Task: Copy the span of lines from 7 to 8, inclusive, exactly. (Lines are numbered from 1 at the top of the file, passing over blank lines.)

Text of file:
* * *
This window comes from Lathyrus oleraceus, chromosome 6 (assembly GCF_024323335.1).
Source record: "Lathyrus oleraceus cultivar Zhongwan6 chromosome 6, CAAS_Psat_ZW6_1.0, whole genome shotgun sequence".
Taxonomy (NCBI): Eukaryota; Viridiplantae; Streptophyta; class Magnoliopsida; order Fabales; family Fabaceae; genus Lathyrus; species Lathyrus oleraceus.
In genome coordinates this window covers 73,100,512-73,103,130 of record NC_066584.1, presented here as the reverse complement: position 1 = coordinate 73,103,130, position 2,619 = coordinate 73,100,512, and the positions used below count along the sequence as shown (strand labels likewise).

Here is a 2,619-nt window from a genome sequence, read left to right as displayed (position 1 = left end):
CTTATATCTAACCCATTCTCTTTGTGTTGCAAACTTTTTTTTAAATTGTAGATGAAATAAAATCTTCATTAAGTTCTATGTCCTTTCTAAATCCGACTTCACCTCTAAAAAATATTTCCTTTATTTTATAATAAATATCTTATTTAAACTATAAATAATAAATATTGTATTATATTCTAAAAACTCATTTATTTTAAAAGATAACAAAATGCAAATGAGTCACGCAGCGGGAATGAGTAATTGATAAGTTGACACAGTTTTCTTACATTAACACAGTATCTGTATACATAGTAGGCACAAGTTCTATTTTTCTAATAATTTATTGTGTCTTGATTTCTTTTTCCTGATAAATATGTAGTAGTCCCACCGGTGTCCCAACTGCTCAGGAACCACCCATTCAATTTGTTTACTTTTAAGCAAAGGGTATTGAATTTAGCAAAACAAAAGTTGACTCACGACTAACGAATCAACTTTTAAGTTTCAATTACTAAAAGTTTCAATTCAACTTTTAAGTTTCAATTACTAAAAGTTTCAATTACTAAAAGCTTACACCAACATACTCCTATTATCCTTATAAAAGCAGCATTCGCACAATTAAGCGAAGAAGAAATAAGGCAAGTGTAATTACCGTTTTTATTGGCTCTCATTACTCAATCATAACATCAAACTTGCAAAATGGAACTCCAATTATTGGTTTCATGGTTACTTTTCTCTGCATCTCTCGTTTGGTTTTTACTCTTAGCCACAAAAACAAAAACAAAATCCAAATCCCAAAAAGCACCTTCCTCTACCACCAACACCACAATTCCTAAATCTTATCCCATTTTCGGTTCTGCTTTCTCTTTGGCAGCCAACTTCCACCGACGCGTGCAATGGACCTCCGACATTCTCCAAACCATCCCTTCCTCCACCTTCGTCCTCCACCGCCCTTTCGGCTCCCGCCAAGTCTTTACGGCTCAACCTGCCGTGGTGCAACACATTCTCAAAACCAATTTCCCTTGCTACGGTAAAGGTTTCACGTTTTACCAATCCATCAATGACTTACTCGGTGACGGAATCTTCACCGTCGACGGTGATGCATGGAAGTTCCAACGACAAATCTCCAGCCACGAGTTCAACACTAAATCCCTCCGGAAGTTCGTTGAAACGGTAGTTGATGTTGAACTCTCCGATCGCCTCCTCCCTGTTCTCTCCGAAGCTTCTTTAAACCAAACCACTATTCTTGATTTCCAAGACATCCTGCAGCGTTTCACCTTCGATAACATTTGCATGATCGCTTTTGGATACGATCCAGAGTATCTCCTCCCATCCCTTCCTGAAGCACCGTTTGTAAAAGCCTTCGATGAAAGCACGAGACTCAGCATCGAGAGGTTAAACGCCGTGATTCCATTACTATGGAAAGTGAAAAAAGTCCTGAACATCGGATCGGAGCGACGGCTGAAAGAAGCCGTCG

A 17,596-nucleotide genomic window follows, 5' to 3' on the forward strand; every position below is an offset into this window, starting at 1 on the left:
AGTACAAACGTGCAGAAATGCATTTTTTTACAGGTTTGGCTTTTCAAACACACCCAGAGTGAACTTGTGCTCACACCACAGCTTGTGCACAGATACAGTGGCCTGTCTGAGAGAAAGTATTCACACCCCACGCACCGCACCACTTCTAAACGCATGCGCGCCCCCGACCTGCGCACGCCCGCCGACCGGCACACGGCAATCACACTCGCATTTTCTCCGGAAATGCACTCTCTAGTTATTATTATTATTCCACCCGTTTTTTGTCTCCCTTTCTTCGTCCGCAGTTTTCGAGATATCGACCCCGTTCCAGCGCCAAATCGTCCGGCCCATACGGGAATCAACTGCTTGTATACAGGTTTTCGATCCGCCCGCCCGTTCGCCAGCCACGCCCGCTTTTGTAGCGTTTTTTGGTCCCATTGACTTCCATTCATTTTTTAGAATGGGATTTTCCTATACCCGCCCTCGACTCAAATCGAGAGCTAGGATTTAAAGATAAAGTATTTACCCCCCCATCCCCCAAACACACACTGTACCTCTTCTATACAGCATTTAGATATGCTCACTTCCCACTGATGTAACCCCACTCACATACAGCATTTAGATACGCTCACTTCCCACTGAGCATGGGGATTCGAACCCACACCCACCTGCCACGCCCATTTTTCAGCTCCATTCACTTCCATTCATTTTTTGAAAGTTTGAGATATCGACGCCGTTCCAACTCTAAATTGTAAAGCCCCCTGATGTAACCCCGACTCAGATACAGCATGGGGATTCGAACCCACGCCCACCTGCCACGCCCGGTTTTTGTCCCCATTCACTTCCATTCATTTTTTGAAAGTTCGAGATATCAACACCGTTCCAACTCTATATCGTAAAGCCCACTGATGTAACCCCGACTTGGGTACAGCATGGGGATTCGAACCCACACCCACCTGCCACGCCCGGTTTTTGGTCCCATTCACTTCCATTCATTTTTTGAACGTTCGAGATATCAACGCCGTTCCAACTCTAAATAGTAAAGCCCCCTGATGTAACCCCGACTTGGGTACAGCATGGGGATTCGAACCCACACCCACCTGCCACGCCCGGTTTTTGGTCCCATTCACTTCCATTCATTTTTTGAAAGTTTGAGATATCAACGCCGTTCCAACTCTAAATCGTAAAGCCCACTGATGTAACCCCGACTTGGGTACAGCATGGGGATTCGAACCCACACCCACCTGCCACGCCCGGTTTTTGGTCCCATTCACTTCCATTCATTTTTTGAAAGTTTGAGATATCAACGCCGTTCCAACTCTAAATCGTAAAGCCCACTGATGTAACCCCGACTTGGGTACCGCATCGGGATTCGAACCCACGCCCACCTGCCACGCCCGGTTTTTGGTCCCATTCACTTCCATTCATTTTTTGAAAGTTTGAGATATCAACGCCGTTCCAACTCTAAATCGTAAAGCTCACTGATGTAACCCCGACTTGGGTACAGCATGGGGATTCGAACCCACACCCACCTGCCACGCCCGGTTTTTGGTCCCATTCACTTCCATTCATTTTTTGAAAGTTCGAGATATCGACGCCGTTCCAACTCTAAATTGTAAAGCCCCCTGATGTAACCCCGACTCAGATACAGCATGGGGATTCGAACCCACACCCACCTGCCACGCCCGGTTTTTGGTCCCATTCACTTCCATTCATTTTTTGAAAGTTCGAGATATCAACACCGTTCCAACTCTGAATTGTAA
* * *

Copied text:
A 17,596-nucleotide genomic window follows, 5' to 3' on the forward strand; every position below is an offset into this window, starting at 1 on the left:
AGTACAAACGTGCAGAAATGCATTTTTTTACAGGTTTGGCTTTTCAAACACACCCAGAGTGAACTTGTGCTCACACCACAGCTTGTGCACAGATACAGTGGCCTGTCTGAGAGAAAGTATTCACACCCCACGCACCGCACCACTTCTAAACGCATGCGCGCCCCCGACCTGCGCACGCCCGCCGACCGGCACACGGCAATCACACTCGCATTTTCTCCGGAAATGCACTCTCTAGTTATTATTATTATTCCACCCGTTTTTTGTCTCCCTTTCTTCGTCCGCAGTTTTCGAGATATCGACCCCGTTCCAGCGCCAAATCGTCCGGCCCATACGGGAATCAACTGCTTGTATACAGGTTTTCGATCCGCCCGCCCGTTCGCCAGCCACGCCCGCTTTTGTAGCGTTTTTTGGTCCCATTGACTTCCATTCATTTTTTAGAATGGGATTTTCCTATACCCGCCCTCGACTCAAATCGAGAGCTAGGATTTAAAGATAAAGTATTTACCCCCCCATCCCCCAAACACACACTGTACCTCTTCTATACAGCATTTAGATATGCTCACTTCCCACTGATGTAACCCCACTCACATACAGCATTTAGATACGCTCACTTCCCACTGAGCATGGGGATTCGAACCCACACCCACCTGCCACGCCCATTTTTCAGCTCCATTCACTTCCATTCATTTTTTGAAAGTTTGAGATATCGACGCCGTTCCAACTCTAAATTGTAAAGCCCCCTGATGTAACCCCGACTCAGATACAGCATGGGGATTCGAACCCACGCCCACCTGCCACGCCCGGTTTTTGTCCCCATTCACTTCCATTCATTTTTTGAAAGTTCGAGATATCAACACCGTTCCAACTCTATATCGTAAAGCCCACTGATGTAACCCCGACTTGGGTACAGCATGGGGATTCGAACCCACACCCACCTGCCACGCCCGGTTTTTGGTCCCATTCACTTCCATTCATTTTTTGAACGTTCGAGATATCAACGCCGTTCCAACTCTAAATAGTAAAGCCCCCTGATGTAACCCCGACTTGGGTACAGCATGGGGATTCGAACCCACACCCACCTGCCACGCCCGGTTTTTGGTCCCATTCACTTCCATTCATTTTTTGAAAGTTTGAGATATCAACGCCGTTCCAACTCTAAATCGTAAAGCCCACTGATGTAACCCCGACTTGGGTACAGCATGGGGATTCGAACCCACACCCACCTGCCACGCCCGGTTTTTGGTCCCATTCACTTCCATTCATTTTTTGAAAGTTTGAGATATCAACGCCGTTCCAACTCTAAATCGTAAAGCCCACTGATGTAACCCCGACTTGGGTACCGCATCGGGATTCGAACCCACGCCCACCTGCCACGCCCGGTTTTTGGTCCCATTCACTTCCATTCATTTTTTGAAAGTTTGAGATATCAACGCCGTTCCAACTCTAAATCGTAAAGCTCACTGATGTAACCCCGACTTGGGTACAGCATGGGGATTCGAACCCACACCCACCTGCCACGCCCGGTTTTTGGTCCCATTCACTTCCATTCATTTTTTGAAAGTTCGAGATATCGACGCCGTTCCAACTCTAAATTGTAAAGCCCCCTGATGTAACCCCGACTCAGATACAGCATGGGGATTCGAACCCACACCCACCTGCCACGCCCGGTTTTTGGTCCCATTCACTTCCATTCATTTTTTGAAAGTTCGAGATATCAACACCGTTCCAACTCTGAATTGTAA